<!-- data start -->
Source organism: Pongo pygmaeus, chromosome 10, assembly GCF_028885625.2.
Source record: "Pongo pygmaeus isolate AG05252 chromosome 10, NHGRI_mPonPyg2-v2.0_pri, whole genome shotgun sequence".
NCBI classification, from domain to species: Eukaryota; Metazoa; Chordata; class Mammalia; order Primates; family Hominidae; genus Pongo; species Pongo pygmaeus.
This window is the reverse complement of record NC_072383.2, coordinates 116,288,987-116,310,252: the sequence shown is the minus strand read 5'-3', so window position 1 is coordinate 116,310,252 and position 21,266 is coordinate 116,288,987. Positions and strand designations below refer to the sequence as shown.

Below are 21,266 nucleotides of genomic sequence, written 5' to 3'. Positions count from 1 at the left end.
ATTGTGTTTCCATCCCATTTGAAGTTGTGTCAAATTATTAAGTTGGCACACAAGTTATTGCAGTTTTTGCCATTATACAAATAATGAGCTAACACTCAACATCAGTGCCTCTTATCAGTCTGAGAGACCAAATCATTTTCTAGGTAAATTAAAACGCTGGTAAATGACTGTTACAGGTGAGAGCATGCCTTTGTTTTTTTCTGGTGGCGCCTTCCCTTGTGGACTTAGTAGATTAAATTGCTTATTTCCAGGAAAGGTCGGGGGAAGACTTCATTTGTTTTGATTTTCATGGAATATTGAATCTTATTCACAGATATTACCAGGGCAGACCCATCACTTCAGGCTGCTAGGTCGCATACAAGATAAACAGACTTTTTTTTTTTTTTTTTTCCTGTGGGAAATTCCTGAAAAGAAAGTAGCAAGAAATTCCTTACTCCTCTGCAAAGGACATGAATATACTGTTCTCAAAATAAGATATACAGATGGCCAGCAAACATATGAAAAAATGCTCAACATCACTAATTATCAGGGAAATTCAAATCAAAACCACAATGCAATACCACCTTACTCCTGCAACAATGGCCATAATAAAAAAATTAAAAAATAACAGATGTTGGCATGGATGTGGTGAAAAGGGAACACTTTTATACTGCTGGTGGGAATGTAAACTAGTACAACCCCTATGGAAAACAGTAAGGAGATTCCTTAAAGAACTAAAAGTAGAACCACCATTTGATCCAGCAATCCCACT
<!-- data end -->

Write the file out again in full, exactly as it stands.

Source organism: Pongo pygmaeus, chromosome 10, assembly GCF_028885625.2.
Source record: "Pongo pygmaeus isolate AG05252 chromosome 10, NHGRI_mPonPyg2-v2.0_pri, whole genome shotgun sequence".
NCBI classification, from domain to species: Eukaryota; Metazoa; Chordata; class Mammalia; order Primates; family Hominidae; genus Pongo; species Pongo pygmaeus.
This window is the reverse complement of record NC_072383.2, coordinates 116,288,987-116,310,252: the sequence shown is the minus strand read 5'-3', so window position 1 is coordinate 116,310,252 and position 21,266 is coordinate 116,288,987. Positions and strand designations below refer to the sequence as shown.

Below are 21,266 nucleotides of genomic sequence, written 5' to 3'. Positions count from 1 at the left end.
ATTGTGTTTCCATCCCATTTGAAGTTGTGTCAAATTATTAAGTTGGCACACAAGTTATTGCAGTTTTTGCCATTATACAAATAATGAGCTAACACTCAACATCAGTGCCTCTTATCAGTCTGAGAGACCAAATCATTTTCTAGGTAAATTAAAACGCTGGTAAATGACTGTTACAGGTGAGAGCATGCCTTTGTTTTTTTCTGGTGGCGCCTTCCCTTGTGGACTTAGTAGATTAAATTGCTTATTTCCAGGAAAGGTCGGGGGAAGACTTCATTTGTTTTGATTTTCATGGAATATTGAATCTTATTCACAGATATTACCAGGGCAGACCCATCACTTCAGGCTGCTAGGTCGCATACAAGATAAACAGACTTTTTTTTTTTTTTTTTTCCTGTGGGAAATTCCTGAAAAGAAAGTAGCAAGAAATTCCTTACTCCTCTGCAAAGGACATGAATATACTGTTCTCAAAATAAGATATACAGATGGCCAGCAAACATATGAAAAAATGCTCAACATCACTAATTATCAGGGAAATTCAAATCAAAACCACAATGCAATACCACCTTACTCCTGCAACAATGGCCATAATAAAAAAATTAAAAAATAACAGATGTTGGCATGGATGTGGTGAAAAGGGAACACTTTTATACTGCTGGTGGGAATGTAAACTAGTACAACCCCTATGGAAAACAGTAAGGAGATTCCTTAAAGAACTAAAAGTAGAACCACCATTTGATCCAGCAATCCCACT